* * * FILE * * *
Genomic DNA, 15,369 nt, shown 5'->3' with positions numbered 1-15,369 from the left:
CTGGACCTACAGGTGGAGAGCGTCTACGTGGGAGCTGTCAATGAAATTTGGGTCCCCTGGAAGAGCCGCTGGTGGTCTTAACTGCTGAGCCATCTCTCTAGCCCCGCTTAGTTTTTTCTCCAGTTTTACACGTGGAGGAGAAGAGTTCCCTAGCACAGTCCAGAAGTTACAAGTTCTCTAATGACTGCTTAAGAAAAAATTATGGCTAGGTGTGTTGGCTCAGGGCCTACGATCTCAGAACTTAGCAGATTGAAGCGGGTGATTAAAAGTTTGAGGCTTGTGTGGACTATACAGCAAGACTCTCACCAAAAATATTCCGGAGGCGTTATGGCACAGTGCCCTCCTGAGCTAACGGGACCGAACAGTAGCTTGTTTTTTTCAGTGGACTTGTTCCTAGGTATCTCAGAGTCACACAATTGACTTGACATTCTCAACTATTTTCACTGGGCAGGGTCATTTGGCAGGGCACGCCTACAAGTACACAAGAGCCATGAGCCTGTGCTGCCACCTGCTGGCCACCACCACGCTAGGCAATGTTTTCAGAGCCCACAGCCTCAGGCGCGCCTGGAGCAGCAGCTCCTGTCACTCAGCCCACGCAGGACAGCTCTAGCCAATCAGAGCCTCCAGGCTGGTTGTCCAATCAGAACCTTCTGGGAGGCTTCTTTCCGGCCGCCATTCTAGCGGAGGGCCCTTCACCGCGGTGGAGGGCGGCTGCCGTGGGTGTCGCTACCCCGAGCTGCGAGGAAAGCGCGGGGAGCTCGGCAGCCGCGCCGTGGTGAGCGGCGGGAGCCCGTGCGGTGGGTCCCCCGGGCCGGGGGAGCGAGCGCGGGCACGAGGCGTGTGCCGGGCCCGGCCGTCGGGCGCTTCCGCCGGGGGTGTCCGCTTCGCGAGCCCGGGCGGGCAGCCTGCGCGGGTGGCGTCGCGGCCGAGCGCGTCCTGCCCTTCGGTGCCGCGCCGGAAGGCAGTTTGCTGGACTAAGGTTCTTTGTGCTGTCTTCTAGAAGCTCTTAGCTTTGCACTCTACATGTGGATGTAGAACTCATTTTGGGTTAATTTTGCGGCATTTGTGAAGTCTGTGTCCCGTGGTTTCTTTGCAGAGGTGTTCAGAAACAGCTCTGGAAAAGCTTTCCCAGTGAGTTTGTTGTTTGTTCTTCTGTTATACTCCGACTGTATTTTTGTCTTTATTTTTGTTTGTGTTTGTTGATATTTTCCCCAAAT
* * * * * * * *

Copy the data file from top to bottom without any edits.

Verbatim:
Genomic DNA, 15,369 nt, shown 5'->3' with positions numbered 1-15,369 from the left:
CTGGACCTACAGGTGGAGAGCGTCTACGTGGGAGCTGTCAATGAAATTTGGGTCCCCTGGAAGAGCCGCTGGTGGTCTTAACTGCTGAGCCATCTCTCTAGCCCCGCTTAGTTTTTTCTCCAGTTTTACACGTGGAGGAGAAGAGTTCCCTAGCACAGTCCAGAAGTTACAAGTTCTCTAATGACTGCTTAAGAAAAAATTATGGCTAGGTGTGTTGGCTCAGGGCCTACGATCTCAGAACTTAGCAGATTGAAGCGGGTGATTAAAAGTTTGAGGCTTGTGTGGACTATACAGCAAGACTCTCACCAAAAATATTCCGGAGGCGTTATGGCACAGTGCCCTCCTGAGCTAACGGGACCGAACAGTAGCTTGTTTTTTTCAGTGGACTTGTTCCTAGGTATCTCAGAGTCACACAATTGACTTGACATTCTCAACTATTTTCACTGGGCAGGGTCATTTGGCAGGGCACGCCTACAAGTACACAAGAGCCATGAGCCTGTGCTGCCACCTGCTGGCCACCACCACGCTAGGCAATGTTTTCAGAGCCCACAGCCTCAGGCGCGCCTGGAGCAGCAGCTCCTGTCACTCAGCCCACGCAGGACAGCTCTAGCCAATCAGAGCCTCCAGGCTGGTTGTCCAATCAGAACCTTCTGGGAGGCTTCTTTCCGGCCGCCATTCTAGCGGAGGGCCCTTCACCGCGGTGGAGGGCGGCTGCCGTGGGTGTCGCTACCCCGAGCTGCGAGGAAAGCGCGGGGAGCTCGGCAGCCGCGCCGTGGTGAGCGGCGGGAGCCCGTGCGGTGGGTCCCCCGGGCCGGGGGAGCGAGCGCGGGCACGAGGCGTGTGCCGGGCCCGGCCGTCGGGCGCTTCCGCCGGGGGTGTCCGCTTCGCGAGCCCGGGCGGGCAGCCTGCGCGGGTGGCGTCGCGGCCGAGCGCGTCCTGCCCTTCGGTGCCGCGCCGGAAGGCAGTTTGCTGGACTAAGGTTCTTTGTGCTGTCTTCTAGAAGCTCTTAGCTTTGCACTCTACATGTGGATGTAGAACTCATTTTGGGTTAATTTTGCGGCATTTGTGAAGTCTGTGTCCCGTGGTTTCTTTGCAGAGGTGTTCAGAAACAGCTCTGGAAAAGCTTTCCCAGTGAGTTTGTTGTTTGTTCTTCTGTTATACTCCGACTGTATTTTTGTCTTTATTTTTGTTTGTGTTTGTTGATATTTTCCCCAAAT